Whoa. Wait a minute. That’s news?! Parkinson’s is an awful disease. There’s a growing PD population. It’s worldwide. How can we make some money off of this?  And how can we as Research Corridor make money off of those who want to make money off of people with PD? I, for one, am not buying (even if I could afford it 🙂 ).

Sell, sell, sell.

Happy Thanksgiving for all those celebrating this weekend!

 

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anyone see MJFF and Nike’s latest?   as Neil said, “ain’t singing for Pepsi”.

 

 

 

Back to the Future – the mixed tape edition

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death of the mix tape, a-ripe-heartatttack, deviantart

On a cold, dark street in a lonely part of town, just a few short months ago, it happened. My beloved 2002 VW bug was struck in an accident, suffered substantial damage and, before you could say “Man, I loved that car”, a 2014 Fiat had nestled in its place in the garage.

This hasn’t exactly been a thrilling, whirlwind romance. I’ve been in a serious, committed relationship with many of the cars I’ve had before but this time, it’s different. Still feels like I’m dating. Or cheating on the bug.

I miss the orange. Orange everywhere but especially the tire rims. I miss the turbo engine.  Granted, the new vehicle has a few features that one might consider more “Parkinson-friendly” – better sightlines, ease of entry and egress, automatic everything. Yet all of those are, quite possibly, eclipsed by the audio system..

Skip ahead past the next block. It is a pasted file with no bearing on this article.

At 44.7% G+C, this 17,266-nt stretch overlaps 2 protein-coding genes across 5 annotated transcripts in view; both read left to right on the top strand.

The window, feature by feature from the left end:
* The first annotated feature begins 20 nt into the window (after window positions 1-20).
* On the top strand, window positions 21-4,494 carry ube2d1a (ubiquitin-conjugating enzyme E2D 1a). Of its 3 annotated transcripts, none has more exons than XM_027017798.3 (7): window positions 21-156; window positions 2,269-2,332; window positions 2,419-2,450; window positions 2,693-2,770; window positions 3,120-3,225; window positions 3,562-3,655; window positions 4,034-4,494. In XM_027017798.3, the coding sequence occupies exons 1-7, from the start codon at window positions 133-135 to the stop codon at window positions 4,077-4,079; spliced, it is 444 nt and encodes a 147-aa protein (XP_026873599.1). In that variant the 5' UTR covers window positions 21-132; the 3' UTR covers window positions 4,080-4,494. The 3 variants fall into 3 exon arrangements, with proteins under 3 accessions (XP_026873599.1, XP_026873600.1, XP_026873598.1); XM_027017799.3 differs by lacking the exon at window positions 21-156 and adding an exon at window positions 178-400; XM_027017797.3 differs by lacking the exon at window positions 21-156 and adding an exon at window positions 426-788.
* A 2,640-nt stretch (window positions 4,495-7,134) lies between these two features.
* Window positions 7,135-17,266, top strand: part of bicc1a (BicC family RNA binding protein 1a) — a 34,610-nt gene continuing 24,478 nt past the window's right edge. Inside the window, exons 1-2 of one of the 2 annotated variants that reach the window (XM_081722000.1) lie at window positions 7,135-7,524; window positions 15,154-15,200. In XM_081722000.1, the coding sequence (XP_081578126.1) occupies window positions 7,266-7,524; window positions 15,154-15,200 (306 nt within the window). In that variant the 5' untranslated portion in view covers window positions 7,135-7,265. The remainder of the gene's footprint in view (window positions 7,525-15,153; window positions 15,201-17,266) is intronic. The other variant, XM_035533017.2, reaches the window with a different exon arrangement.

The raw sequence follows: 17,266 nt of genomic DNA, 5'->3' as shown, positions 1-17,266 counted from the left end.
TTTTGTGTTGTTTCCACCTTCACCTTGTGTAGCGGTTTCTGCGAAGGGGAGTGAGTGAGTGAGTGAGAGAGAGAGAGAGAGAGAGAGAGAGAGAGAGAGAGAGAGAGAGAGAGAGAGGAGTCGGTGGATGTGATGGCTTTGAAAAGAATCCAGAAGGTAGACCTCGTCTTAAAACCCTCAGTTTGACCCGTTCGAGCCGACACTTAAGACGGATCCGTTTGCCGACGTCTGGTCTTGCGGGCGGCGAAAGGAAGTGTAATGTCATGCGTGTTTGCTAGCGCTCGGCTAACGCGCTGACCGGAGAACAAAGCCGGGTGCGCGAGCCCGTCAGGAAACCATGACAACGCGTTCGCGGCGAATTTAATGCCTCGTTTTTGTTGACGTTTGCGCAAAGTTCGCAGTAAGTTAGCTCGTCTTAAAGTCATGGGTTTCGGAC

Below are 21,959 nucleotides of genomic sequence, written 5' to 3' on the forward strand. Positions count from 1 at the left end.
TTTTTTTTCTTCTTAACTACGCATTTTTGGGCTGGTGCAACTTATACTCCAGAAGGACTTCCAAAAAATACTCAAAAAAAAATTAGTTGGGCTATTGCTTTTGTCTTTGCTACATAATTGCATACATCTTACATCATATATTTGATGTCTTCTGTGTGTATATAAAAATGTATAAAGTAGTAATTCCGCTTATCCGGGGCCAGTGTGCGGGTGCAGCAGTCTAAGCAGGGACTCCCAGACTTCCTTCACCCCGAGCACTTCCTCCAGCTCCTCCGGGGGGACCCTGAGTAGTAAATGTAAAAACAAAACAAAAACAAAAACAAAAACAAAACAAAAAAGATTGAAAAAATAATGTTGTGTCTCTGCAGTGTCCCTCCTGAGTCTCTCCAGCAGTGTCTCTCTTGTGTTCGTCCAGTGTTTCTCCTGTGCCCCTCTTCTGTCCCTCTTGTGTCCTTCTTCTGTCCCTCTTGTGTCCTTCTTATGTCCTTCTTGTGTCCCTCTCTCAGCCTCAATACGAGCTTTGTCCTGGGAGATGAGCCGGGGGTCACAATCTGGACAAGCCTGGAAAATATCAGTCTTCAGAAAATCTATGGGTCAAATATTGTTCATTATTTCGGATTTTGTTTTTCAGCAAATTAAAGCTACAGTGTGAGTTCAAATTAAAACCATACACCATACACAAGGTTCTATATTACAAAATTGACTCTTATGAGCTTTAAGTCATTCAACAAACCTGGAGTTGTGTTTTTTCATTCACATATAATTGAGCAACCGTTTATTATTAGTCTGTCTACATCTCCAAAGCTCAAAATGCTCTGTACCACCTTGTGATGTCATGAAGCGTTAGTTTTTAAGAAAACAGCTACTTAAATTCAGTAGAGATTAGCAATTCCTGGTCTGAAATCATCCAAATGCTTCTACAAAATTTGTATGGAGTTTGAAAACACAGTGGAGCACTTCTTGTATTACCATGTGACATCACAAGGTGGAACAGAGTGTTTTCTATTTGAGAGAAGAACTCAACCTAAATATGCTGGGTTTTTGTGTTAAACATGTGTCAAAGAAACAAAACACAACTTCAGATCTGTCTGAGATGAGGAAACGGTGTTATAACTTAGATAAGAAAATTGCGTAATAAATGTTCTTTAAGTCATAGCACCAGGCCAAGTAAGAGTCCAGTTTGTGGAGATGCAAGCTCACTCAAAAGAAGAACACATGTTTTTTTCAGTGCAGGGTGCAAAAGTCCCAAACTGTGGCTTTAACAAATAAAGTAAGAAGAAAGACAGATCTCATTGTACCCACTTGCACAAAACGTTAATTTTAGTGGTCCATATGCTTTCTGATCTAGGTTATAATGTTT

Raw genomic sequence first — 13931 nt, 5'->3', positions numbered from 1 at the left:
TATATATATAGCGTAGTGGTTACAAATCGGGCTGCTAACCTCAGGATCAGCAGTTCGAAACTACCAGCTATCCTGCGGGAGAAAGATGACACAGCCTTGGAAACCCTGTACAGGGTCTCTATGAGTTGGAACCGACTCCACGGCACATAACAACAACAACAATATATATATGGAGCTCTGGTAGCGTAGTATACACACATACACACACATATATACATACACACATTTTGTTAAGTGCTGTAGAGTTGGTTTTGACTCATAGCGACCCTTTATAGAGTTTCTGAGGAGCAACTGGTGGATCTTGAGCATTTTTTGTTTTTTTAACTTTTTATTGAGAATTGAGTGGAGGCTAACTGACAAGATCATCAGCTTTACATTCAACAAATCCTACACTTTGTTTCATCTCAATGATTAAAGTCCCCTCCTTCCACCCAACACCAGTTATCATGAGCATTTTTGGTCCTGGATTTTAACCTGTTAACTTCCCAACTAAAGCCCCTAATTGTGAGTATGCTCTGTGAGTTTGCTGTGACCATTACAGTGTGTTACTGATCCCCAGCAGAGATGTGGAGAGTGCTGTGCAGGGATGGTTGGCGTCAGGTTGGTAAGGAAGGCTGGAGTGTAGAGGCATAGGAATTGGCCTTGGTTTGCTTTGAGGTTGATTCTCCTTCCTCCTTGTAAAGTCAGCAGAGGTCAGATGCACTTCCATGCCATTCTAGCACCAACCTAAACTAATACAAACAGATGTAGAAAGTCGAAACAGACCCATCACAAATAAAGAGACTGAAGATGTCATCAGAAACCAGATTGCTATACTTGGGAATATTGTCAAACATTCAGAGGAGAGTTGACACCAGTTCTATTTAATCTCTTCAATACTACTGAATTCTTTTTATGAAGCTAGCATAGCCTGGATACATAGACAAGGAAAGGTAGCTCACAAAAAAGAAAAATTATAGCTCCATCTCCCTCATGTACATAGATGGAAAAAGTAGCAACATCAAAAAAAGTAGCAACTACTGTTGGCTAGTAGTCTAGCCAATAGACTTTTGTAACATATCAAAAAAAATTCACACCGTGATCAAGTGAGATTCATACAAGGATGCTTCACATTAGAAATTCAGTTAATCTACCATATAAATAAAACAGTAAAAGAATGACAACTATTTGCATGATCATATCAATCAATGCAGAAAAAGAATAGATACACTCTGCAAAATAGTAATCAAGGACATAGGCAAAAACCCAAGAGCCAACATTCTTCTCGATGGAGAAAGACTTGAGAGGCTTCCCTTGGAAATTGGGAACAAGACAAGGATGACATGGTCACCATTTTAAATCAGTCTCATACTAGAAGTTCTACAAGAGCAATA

The bug had a radio with a cassette player. No CD player, no “aux jack” input, no USB. A cassette player. Now, if you happen to be raised in an era where the cassette was king, that’s a good thing! I recall before I ever owned an LP, listening to AM radio with a portable cassette standing nearby listening for my favourite songs to come on. When I heard the first few bars, or even better when the DJ gave it an intro, I’d rush the small microphone to the radio speaker and hold it as steadily as I could for the “best” sound. At the end of the song, or worse when the DJ talked over the end of the song, I’d shut the tape recorder off and wait for another one of my favourites. These were, I guess, my first “albums” (the precursor to K-Tel’s collections). As time went on, my tastes in music and appreciation for sound quality (thankfully) improved. Tapes improved in quality and recording became more sophisticated. Hours upon hours were spent planning the songs and song-order to create just the right vibe.  Some of my most treasured sounds came from mixed tapes – made by, or for, friends, family, lovers.